Apple's RDF Origin
The phrase "reality distortion field" originated from the tech world, specifically during the early years of Apple Inc. It was used to describe Steve Jobs' charismatic and persuasive ability to shape and influence people's perceptions of reality, making them believe in his grand visions and ideas. The term was popularized during Jobs' tenure at Apple in the 1980s and 1990s.
The concept of the "reality distortion field" was first mentioned by Bud Tribble, one of the original members of the Macintosh development team, during an interview with the author Michael Hertzlich for the book "The Little Kingdom: The Private Story of Apple Computer" (published in 1984). Tribble used this term to describe Jobs' persuasive powers and his knack for convincing others to believe in seemingly impossible tasks or ideas.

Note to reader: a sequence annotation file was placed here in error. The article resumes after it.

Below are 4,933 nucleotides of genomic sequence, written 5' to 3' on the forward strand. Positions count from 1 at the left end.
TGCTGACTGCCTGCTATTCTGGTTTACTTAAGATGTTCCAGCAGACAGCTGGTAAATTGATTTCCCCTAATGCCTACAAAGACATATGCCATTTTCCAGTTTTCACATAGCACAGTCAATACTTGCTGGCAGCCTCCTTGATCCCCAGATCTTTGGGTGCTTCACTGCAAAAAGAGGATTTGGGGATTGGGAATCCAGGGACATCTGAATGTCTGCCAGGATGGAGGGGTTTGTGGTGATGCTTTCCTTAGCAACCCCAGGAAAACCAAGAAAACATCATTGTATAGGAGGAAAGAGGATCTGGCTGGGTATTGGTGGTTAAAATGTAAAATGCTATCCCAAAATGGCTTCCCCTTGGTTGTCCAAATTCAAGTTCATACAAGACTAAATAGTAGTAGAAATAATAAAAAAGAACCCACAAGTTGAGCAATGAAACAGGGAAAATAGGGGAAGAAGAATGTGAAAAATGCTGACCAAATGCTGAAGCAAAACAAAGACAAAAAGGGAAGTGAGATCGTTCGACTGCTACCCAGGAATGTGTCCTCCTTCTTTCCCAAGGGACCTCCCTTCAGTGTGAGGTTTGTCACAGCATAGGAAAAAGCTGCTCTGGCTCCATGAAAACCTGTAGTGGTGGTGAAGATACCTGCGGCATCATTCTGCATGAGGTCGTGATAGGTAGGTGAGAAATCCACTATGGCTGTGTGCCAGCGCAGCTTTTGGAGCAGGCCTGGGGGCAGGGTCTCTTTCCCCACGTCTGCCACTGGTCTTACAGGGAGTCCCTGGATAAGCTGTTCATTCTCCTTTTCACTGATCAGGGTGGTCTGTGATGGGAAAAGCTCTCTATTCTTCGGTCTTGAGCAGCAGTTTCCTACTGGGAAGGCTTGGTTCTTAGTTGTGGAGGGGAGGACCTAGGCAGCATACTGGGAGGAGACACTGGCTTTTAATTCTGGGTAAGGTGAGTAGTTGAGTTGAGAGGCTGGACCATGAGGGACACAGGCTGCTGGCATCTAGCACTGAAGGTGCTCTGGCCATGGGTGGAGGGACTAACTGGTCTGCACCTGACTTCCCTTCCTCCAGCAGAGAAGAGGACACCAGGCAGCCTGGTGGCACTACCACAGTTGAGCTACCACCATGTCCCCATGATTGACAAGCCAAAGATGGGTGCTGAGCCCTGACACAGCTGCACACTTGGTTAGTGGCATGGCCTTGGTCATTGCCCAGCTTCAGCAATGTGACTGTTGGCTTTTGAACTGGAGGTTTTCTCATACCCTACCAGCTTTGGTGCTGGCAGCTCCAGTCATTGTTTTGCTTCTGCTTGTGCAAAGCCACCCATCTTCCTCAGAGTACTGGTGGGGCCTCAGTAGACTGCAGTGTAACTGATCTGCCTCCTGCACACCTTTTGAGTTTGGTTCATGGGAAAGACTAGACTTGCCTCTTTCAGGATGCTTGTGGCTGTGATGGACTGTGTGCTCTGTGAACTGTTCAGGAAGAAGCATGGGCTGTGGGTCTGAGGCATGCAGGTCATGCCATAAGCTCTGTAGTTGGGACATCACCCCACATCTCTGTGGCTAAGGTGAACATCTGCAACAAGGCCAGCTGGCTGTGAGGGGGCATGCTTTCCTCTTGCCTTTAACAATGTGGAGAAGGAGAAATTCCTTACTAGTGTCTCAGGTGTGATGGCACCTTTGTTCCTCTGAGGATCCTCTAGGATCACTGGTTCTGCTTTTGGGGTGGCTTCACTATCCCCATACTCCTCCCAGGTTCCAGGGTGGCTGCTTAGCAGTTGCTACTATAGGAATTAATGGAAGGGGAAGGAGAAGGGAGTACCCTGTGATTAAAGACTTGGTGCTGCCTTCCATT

The term has since become associated with Steve Jobs and his management style, highlighting his ability to inspire and push his teams to achieve remarkable results, often in spite of seemingly insurmountable obstacles. It's worth noting that the term "reality distortion field" is not a formal psychological or scientific term but rather a colloquial expression to describe Jobs' unique way of influencing those around him.